Osteoporosis is a metabolic bone disease characterized by reduced bone mineral density, which affects the quality of life of the aging population. Furthermore, disruption of bone microarchitecture and the alteration of non-collagenous protein in bones lead to higher fracture risk. This is most common in postmenopausal women. Certain medications are being used for the treatment of osteoporosis; however, these may be accompanied by undesirable side effects. Phytochemicals from fruits and vegetables are a source of micronutrients for the maintenance of bone health. Among them, lycopene has recently been shown to have a potential protective effect against bone loss. Lycopene is a lipid-soluble carotenoid that exists in both all-trans and cis-configurations in nature. Tomato and tomato products are rich sources of lycopene. Several human epidemiological studies, supplemented by in vivo and in vitro studies, have shown decreased bone loss following the consumption of lycopene/tomato. However, there are still limited studies that have evaluated the effect of lycopene on the prevention of bone loss in postmenopausal women. Therefore, the aim of this review is to summarize the relevant literature on the potential impact of lycopene on postmenopausal bone loss with molecular and clinical evidence, including an overview of bone biology and the pathophysiology of osteoporosis.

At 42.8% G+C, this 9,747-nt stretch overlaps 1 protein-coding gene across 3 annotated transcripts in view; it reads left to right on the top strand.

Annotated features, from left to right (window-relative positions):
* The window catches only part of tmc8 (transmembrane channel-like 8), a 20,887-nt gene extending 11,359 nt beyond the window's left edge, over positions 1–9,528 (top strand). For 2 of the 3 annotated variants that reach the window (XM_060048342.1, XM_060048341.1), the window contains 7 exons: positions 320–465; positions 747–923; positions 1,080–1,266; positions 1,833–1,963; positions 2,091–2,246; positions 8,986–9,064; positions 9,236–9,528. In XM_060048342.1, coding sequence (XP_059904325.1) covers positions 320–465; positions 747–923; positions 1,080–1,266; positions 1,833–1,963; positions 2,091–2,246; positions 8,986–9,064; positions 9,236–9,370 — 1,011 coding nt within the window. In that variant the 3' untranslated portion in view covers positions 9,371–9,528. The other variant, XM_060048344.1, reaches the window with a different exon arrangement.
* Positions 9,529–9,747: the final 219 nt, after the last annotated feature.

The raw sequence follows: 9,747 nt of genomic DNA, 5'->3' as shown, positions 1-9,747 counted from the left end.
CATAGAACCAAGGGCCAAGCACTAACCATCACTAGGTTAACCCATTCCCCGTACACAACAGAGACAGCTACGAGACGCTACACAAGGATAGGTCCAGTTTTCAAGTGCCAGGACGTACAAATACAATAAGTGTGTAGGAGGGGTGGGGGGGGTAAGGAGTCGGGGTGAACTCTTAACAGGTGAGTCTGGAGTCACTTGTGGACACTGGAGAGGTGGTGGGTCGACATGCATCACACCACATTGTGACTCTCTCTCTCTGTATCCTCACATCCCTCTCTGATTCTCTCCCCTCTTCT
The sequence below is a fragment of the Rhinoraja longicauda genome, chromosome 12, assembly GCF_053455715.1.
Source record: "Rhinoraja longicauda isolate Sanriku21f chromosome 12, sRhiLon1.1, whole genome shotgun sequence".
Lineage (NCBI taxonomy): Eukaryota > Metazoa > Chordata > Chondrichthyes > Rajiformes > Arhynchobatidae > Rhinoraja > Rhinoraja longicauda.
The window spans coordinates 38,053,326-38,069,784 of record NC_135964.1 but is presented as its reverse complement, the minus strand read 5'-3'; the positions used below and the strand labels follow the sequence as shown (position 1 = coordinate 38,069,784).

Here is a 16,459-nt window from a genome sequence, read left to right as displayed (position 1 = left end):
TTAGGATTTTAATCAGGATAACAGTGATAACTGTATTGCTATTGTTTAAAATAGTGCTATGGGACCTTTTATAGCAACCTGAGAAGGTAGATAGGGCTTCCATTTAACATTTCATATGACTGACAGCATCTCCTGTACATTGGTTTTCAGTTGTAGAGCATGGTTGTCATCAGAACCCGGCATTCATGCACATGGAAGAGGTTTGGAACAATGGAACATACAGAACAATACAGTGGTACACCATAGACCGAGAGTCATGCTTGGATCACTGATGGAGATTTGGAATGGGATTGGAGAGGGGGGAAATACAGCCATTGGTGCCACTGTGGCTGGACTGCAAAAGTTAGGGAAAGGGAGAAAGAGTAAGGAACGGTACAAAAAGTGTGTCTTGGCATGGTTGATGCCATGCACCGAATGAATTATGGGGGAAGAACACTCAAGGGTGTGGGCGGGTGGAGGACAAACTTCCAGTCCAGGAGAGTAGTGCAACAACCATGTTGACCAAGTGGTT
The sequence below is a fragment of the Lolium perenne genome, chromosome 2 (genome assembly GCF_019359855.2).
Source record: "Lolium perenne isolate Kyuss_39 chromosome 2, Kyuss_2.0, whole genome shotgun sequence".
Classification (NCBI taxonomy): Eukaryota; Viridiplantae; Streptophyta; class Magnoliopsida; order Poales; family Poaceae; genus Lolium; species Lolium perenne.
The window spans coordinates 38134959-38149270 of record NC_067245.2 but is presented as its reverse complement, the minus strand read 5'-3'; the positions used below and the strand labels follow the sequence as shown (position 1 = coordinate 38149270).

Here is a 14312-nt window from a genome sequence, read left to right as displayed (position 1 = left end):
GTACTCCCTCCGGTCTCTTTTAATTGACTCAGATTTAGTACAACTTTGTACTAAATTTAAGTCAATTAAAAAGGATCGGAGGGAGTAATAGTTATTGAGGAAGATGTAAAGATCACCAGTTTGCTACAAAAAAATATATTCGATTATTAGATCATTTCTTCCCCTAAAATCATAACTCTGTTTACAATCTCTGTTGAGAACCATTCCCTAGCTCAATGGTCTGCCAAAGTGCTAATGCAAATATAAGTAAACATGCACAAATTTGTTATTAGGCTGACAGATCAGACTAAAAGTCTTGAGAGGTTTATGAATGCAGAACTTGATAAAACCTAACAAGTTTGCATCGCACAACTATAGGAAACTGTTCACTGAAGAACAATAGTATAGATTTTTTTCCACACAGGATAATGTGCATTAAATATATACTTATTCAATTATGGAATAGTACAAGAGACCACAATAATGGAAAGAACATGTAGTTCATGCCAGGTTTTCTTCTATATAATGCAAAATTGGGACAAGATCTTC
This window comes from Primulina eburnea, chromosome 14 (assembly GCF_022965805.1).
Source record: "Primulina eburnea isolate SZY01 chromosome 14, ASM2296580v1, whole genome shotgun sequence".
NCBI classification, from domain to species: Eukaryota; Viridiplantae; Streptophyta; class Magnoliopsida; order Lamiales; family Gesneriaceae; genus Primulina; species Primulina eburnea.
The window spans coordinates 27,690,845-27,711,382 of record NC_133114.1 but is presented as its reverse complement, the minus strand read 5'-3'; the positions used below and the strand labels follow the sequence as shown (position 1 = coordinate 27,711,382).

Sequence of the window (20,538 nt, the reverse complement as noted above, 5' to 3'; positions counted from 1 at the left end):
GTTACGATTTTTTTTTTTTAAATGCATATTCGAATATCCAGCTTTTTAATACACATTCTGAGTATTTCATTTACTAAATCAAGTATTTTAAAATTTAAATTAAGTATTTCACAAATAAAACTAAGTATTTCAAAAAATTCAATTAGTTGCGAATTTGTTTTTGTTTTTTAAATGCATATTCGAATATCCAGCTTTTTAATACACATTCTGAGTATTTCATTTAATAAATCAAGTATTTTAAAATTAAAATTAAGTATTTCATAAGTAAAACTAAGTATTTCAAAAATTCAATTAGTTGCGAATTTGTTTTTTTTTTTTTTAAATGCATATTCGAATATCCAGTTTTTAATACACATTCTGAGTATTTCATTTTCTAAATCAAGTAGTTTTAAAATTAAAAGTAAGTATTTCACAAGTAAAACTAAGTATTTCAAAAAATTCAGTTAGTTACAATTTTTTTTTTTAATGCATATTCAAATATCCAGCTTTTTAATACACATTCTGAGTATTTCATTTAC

ASJC Scopus subject areas
- Molecular Biology
- Computer Science Applications
- Physical and Theoretical Chemistry
- Organic Chemistry
- Inorganic Chemistry